New book talks about jazz music and its connection to physics

Physicist and jazz lover, Stephon Alexander, recently released a new book that linked physics – particularly the area of cosmology – and jazz music. When I heard about it, I thought this was rather far-fetched. Don’t get me wrong. I am a big jazz lover, but somehow the concept of physics and music seemed too distant for me. Reading his interview though, I must say I was intrigued by the concept.


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Alexander proposed that jazz music, with its high improvisation, is similar to the string theory of physics. This theory suggests that the universe is made from a series of strings that resonate with different vibrations and scales. The specific wave in which a string makes composes matter into what we know today. Alexander believes that in modern times, the string theory has evolved into a more improvisational system. By this, he means that forces in the universe regularly improvise scales, changing wavelengths; although these changes are repetitive and cyclical. These events could be big bangs or big crunches. Physicists consider these events as predictable, yet each event is unique because of specific factors. This is similar to the how jazz enthusiasts say no two performances are the same – even if they are played by the same artist. The song itself is the same, but there are variations every time.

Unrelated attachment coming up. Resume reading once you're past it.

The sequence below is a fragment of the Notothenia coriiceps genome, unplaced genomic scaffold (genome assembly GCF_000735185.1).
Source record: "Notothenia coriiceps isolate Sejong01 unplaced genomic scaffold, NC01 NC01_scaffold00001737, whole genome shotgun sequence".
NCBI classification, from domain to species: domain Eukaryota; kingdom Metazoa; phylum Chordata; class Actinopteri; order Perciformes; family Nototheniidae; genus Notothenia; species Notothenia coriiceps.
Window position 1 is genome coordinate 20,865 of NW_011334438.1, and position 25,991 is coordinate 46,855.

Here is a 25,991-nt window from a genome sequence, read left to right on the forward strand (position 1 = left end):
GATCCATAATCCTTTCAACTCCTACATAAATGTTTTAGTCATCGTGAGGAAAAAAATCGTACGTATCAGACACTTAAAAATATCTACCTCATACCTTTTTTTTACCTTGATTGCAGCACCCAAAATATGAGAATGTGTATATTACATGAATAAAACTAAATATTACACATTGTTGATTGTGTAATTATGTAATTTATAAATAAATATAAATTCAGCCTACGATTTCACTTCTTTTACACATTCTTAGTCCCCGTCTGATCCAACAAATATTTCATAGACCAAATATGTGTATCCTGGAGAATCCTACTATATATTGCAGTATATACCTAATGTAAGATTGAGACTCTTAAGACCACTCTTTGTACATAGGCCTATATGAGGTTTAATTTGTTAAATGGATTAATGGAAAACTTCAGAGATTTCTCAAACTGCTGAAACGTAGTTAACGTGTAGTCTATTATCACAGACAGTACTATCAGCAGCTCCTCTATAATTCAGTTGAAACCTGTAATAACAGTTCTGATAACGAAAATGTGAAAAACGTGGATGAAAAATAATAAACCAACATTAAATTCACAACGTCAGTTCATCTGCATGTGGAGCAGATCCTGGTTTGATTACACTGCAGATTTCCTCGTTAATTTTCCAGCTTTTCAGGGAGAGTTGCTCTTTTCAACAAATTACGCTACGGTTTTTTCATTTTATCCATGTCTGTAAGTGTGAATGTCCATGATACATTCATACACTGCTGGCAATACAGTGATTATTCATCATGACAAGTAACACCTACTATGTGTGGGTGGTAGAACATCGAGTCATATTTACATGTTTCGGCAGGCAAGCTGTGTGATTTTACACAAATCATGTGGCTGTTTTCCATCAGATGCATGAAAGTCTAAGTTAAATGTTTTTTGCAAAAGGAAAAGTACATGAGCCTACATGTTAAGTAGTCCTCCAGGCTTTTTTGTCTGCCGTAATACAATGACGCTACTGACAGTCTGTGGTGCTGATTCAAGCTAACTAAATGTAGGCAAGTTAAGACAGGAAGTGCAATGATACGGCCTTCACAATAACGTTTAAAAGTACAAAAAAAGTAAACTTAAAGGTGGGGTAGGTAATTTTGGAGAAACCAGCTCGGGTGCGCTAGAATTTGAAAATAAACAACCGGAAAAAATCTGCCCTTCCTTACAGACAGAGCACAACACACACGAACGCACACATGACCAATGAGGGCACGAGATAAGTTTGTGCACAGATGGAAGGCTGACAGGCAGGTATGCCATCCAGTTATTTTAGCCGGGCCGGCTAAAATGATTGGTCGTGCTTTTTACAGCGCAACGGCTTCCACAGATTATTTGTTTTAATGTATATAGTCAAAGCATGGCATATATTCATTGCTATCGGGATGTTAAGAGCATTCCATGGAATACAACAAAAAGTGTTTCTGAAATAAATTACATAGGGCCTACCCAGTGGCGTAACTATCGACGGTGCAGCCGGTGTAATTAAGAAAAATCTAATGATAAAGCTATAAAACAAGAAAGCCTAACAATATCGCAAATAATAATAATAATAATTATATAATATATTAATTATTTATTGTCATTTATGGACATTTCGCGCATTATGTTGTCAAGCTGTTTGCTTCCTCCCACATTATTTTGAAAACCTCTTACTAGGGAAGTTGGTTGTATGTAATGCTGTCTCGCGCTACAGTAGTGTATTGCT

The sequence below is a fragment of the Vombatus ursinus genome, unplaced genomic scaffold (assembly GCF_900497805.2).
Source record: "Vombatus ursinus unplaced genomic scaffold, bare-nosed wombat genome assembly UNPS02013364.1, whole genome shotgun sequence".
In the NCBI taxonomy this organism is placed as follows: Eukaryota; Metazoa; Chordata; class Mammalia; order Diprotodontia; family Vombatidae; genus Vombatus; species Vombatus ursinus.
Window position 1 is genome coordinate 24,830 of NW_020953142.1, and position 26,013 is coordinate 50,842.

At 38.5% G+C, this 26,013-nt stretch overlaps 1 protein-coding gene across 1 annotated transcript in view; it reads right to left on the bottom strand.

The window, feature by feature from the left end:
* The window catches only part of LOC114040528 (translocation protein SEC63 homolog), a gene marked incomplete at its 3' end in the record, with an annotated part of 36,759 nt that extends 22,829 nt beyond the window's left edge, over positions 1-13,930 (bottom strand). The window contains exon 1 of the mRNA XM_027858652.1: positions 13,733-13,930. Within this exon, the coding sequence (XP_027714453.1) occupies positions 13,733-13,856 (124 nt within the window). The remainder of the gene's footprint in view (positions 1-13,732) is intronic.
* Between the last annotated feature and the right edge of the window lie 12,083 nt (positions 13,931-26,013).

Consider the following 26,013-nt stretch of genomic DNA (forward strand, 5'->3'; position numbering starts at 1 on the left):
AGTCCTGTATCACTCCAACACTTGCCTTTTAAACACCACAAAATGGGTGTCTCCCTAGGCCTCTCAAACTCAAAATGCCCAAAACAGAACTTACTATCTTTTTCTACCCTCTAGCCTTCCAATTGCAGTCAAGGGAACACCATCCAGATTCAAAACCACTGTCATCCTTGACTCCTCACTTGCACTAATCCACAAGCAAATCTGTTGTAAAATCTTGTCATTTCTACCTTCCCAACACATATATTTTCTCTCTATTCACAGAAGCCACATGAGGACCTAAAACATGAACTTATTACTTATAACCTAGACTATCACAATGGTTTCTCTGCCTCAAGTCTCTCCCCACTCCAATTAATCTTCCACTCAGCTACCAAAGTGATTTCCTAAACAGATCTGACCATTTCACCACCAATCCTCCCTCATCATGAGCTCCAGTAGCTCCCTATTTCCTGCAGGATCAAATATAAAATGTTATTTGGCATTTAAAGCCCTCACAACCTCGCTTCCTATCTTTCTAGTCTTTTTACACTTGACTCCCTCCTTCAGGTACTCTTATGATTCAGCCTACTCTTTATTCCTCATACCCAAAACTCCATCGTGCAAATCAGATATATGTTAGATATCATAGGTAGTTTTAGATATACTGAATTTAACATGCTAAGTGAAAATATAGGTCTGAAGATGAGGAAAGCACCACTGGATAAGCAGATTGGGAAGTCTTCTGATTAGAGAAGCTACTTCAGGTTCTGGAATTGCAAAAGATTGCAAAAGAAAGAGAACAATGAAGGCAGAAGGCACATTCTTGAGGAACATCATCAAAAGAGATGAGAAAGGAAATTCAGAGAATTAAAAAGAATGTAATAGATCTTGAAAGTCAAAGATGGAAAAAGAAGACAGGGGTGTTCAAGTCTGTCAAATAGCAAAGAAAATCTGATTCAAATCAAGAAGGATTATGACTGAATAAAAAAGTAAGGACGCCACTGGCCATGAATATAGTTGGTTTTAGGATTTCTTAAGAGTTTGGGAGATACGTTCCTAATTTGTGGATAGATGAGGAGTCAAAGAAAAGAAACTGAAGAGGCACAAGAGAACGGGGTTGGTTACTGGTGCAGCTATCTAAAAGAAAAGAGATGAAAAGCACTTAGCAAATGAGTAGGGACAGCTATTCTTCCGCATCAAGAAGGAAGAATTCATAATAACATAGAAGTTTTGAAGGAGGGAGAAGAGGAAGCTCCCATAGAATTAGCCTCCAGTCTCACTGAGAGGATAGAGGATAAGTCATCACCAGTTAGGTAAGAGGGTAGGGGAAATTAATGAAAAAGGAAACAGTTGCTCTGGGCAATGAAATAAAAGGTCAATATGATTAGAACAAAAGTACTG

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I have yet to read the book, and to be honest, I am not sure I fully explained the relationship quite well. I do find this topic to be interesting and will take a further look at this.

Hi! I am Christopher Keehner, a big jazz lover. I am always interested to hear the latest news about jazz and how it relates to other fields. Learn new things with me by following me on Twitter.